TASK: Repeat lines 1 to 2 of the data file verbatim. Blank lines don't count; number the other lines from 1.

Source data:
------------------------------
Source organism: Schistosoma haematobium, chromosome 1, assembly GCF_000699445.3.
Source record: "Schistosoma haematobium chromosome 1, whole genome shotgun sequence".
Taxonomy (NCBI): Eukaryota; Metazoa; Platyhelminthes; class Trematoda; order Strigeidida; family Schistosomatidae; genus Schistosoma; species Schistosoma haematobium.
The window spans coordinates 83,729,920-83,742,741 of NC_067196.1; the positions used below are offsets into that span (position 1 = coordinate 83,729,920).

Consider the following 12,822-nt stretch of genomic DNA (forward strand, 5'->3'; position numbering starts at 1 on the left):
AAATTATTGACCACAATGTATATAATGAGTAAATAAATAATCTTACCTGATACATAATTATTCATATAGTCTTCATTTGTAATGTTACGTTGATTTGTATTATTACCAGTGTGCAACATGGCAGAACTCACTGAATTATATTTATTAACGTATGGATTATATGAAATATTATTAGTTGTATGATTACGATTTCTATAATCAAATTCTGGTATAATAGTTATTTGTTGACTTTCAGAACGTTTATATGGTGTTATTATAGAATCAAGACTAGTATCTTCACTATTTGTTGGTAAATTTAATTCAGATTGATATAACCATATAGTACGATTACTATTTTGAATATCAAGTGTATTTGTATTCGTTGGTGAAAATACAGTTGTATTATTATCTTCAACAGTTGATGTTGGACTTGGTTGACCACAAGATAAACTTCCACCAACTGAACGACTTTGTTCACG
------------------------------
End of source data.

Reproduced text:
Source organism: Schistosoma haematobium, chromosome 1, assembly GCF_000699445.3.
Source record: "Schistosoma haematobium chromosome 1, whole genome shotgun sequence".